Wednesday, March 20, 2013

Alliance Resources vs Patriot Coal

Alliance Resources (a minor obsession of mine) is financially the best performed coal company in America. The stock is near all time records - and distributions are large and unimpaired.

Patriot Coal is in a spectacular bankruptcy.

I thought it reasonable to compare the best of the best with the worst of the worst - just to see how different they really were - perhaps so I could pin down what made Alliance Resources special.

Here the companies are compared by tons, employees and tons per employee.

Patriot CoalAlliance Resources

tons (millions)Employeestons/ employeestons (millions)Employeestons/ employees


Alliance is better - it is smoother for instance - which means less hiring and firing. And it does not have the crash in productivity at the end - but that crash happened after the bankruptcy.

But it is not massively different.

It probably makes sense to use the balance sheet data from 2011 (before multiple restatements) rather than 2012 to examine Patriot because that was before the bankruptcy mucked everything up. In those days Patriot was still humming along (admittedly in some distress).

Patriot had considerably less machinery but more "buildings and improvements" than Alliance. That figures - some of Patriot's operations were open-cut whereas Alliance is entirely an underground miner. Open-cut mining involves lots of "improvements" (although some would argue removing hills does not constituted improvement.)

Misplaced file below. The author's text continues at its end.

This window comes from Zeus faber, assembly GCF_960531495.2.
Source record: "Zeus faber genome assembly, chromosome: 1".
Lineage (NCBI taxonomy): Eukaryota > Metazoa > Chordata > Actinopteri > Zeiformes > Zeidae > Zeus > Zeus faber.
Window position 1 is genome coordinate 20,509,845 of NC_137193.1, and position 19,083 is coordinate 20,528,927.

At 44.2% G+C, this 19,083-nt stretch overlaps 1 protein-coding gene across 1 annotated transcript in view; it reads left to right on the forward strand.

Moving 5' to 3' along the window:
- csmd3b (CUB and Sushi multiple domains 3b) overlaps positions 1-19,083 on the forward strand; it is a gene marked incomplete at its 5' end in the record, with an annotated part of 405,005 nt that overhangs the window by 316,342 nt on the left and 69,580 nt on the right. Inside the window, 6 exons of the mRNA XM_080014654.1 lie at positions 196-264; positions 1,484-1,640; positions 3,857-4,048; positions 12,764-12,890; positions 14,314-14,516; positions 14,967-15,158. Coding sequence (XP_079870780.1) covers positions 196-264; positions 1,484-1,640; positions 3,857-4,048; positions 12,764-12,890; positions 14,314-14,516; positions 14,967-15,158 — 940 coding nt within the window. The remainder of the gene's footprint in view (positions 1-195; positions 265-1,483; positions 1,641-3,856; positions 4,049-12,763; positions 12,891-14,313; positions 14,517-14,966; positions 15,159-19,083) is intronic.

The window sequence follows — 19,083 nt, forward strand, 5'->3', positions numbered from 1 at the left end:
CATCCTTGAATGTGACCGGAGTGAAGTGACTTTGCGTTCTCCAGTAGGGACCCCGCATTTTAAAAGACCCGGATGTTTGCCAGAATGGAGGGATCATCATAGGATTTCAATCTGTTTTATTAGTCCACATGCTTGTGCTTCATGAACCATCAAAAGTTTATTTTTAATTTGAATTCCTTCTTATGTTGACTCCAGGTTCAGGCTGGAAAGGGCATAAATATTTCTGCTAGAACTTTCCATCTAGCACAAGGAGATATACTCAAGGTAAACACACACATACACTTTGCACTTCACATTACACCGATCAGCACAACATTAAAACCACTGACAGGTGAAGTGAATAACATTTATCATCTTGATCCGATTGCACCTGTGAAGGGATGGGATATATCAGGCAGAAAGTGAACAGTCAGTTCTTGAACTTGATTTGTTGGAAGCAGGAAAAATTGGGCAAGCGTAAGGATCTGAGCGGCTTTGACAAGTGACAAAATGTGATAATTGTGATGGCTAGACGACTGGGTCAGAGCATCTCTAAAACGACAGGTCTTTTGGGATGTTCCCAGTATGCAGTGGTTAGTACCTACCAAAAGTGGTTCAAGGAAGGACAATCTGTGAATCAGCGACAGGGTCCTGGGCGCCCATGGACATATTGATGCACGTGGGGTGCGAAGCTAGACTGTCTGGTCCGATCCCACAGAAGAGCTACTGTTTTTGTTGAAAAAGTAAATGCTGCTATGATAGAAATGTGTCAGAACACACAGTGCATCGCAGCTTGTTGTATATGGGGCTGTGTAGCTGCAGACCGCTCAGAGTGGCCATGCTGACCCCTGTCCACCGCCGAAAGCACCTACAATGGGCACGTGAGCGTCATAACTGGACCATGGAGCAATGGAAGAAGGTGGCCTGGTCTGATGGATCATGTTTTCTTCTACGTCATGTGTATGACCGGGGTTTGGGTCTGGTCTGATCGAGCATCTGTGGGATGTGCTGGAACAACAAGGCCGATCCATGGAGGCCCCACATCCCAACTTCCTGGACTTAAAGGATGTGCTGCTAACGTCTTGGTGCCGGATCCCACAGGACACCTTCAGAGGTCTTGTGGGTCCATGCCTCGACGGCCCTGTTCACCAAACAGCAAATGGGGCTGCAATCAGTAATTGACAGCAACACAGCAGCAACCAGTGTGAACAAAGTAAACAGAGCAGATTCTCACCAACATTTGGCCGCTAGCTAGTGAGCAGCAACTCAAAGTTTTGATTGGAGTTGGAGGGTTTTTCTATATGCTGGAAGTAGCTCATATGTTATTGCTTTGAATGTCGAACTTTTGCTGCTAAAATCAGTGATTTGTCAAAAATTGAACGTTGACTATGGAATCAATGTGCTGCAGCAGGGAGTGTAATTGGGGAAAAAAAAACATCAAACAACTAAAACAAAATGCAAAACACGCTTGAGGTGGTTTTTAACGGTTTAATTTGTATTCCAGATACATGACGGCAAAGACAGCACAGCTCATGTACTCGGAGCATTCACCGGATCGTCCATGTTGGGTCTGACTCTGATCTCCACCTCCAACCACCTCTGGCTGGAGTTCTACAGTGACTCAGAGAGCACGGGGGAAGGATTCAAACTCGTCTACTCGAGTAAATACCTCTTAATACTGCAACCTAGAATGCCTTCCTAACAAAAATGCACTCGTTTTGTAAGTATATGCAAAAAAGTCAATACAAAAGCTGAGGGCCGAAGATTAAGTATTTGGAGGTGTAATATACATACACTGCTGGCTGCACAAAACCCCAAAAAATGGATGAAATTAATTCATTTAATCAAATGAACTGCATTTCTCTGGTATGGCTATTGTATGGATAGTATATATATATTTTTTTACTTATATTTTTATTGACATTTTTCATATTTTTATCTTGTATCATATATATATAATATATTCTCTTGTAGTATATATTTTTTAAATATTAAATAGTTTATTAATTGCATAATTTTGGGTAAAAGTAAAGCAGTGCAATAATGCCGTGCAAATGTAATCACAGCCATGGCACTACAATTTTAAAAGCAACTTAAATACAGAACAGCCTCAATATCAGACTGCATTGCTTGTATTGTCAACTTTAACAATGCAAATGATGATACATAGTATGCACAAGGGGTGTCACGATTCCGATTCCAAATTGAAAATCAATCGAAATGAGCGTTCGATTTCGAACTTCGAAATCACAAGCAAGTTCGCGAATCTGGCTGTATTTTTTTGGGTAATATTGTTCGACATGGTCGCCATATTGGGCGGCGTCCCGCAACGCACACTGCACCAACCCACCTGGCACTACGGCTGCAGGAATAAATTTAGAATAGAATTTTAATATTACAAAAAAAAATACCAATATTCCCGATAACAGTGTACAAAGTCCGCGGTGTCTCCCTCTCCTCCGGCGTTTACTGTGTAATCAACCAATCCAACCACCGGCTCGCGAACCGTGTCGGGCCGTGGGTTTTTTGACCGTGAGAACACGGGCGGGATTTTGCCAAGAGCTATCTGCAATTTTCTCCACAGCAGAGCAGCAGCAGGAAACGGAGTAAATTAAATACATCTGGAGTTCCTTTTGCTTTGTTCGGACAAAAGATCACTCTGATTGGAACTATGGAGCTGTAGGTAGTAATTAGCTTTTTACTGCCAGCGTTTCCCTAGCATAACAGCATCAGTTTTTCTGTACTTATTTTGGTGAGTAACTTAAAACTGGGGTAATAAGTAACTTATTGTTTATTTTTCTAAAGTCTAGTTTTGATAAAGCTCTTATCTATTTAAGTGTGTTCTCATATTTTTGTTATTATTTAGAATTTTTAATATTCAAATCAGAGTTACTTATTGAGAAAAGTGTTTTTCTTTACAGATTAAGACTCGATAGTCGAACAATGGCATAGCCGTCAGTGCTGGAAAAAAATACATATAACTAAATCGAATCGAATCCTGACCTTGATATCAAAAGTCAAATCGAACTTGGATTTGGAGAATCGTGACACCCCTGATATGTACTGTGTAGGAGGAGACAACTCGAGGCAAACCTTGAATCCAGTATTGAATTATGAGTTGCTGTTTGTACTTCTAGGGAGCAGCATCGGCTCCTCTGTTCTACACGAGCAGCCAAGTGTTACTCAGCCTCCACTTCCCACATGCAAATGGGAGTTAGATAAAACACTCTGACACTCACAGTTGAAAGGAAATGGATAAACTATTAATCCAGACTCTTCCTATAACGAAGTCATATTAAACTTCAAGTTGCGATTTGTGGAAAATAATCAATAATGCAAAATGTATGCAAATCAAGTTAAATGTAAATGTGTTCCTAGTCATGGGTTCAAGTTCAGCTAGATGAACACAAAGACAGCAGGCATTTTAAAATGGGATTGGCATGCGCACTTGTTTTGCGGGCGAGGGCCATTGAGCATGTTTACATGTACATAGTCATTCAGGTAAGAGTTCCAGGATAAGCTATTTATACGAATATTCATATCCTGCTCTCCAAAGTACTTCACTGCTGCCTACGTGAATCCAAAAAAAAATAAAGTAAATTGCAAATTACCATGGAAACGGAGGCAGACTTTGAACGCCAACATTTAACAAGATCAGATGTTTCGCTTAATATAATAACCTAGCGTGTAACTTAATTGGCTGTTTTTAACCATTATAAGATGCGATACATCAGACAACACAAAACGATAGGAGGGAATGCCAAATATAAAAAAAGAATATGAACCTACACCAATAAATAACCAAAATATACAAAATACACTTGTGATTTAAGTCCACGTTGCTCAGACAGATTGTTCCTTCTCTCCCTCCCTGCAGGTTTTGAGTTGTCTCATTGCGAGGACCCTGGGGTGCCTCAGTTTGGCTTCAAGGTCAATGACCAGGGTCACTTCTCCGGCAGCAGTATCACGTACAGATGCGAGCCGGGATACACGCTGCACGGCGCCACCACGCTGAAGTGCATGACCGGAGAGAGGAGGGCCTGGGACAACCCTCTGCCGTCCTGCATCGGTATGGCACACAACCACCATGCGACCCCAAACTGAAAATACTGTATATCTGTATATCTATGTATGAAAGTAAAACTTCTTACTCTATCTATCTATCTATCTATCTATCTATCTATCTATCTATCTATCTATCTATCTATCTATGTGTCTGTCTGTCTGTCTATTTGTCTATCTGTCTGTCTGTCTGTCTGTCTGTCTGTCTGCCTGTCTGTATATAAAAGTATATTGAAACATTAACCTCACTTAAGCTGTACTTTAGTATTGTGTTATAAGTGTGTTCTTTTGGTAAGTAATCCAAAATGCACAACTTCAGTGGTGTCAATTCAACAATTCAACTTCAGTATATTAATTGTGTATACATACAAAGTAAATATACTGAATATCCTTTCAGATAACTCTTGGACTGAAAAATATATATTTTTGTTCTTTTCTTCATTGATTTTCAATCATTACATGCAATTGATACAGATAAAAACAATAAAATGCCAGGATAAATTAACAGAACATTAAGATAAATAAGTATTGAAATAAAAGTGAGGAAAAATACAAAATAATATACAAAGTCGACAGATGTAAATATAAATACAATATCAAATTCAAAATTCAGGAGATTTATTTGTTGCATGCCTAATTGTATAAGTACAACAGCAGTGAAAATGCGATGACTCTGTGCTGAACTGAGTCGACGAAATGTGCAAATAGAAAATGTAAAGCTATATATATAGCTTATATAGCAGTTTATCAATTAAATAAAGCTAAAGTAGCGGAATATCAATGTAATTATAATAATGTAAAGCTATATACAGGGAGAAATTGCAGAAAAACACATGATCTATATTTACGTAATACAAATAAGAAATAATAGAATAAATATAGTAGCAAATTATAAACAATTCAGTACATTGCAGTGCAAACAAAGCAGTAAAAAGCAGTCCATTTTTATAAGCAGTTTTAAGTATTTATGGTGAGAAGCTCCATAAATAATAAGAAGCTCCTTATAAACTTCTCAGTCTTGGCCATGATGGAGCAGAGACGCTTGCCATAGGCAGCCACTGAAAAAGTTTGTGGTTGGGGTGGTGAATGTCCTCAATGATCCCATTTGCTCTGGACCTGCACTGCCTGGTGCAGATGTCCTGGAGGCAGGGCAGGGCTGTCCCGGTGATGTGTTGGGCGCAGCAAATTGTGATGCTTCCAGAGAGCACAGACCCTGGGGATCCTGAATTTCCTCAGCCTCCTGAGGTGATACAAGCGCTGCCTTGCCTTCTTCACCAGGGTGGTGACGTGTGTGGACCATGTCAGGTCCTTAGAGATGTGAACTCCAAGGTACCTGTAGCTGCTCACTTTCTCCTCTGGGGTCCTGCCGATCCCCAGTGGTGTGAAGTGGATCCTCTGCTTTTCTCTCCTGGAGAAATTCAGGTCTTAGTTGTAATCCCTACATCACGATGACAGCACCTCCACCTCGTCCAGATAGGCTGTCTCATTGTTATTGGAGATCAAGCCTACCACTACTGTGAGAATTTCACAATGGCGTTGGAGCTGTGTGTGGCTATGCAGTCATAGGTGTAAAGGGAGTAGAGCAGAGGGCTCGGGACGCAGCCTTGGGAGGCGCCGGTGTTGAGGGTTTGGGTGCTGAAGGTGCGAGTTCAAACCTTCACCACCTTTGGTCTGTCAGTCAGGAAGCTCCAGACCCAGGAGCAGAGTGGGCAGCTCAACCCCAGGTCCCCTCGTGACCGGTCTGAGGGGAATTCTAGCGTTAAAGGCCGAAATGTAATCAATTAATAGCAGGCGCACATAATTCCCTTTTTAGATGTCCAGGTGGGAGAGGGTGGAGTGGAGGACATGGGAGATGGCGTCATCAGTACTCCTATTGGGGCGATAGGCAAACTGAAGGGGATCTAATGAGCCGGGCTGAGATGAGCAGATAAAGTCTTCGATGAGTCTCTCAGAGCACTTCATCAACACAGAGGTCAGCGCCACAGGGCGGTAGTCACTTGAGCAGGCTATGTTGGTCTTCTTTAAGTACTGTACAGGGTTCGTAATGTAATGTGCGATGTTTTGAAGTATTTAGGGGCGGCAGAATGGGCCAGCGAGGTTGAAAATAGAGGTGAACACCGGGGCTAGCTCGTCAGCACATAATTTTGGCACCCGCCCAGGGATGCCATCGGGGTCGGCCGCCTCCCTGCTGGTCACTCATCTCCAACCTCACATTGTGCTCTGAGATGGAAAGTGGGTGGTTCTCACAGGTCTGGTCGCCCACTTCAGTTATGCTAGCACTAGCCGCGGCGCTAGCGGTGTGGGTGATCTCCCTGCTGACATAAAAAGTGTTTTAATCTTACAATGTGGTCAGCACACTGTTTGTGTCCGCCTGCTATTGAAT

Patriot produced far better coal. Some of their coal was metallurgical - and most was lower sulfur. This coal should get a massive premium price - so that is one in favor of Patriot.

Patriot had in 2011 way less debt than Alliance has now. This is kind of amazing - you can go spectacularly bankrupt with an operation this size and this level of productivity.

The main difference is in the size of other balance sheet liabilities. Patriot had $238 million in workers compensation obligations (2011) versus Alliance having only $68 million (2012). Even more pronounced is the post-retirement obligations where Patriot had $1387 million (2011) versus Alliance at  a mere $31 million. Alliance might say that this was the benefit of a non-unionized workforce but if that is the case then union concessions would be enough to revive Patriot (and that does not look likely).

There is quite a deal that is strange and unusual about this story.



David Merkel said...

Dear John,

Have a look at HNRG. I have no position in it, but it is the only semi-significant coal company with little debt in the US.

Unknown said...

A miner obsession indeed!
Coal me simple but is this story really more complicated than potential 1) allocating expense to capital expenses and therefore reporting solid EBITDA (2) paying for dividends out of debt issuance (3) weird inter-company transactions?

John Hempton said...

Kid LNG - are you alleging a WorldCom style capitalization fraud?

Couldn't possibly be the case.

Send me an email though.


Anonymous said...

Peabody Energy hived off all it's unionized mines into a new entity called Patriot Coal. It was basically a maneuver to rid Peabody of most of its worker's obligations, however irksome it must have been to give up good mines in the process. So what's a good Patriot to do with all these obligations? Well, declare bankruptcy and hope the judge allows them to reduce or even eliminate the obligations.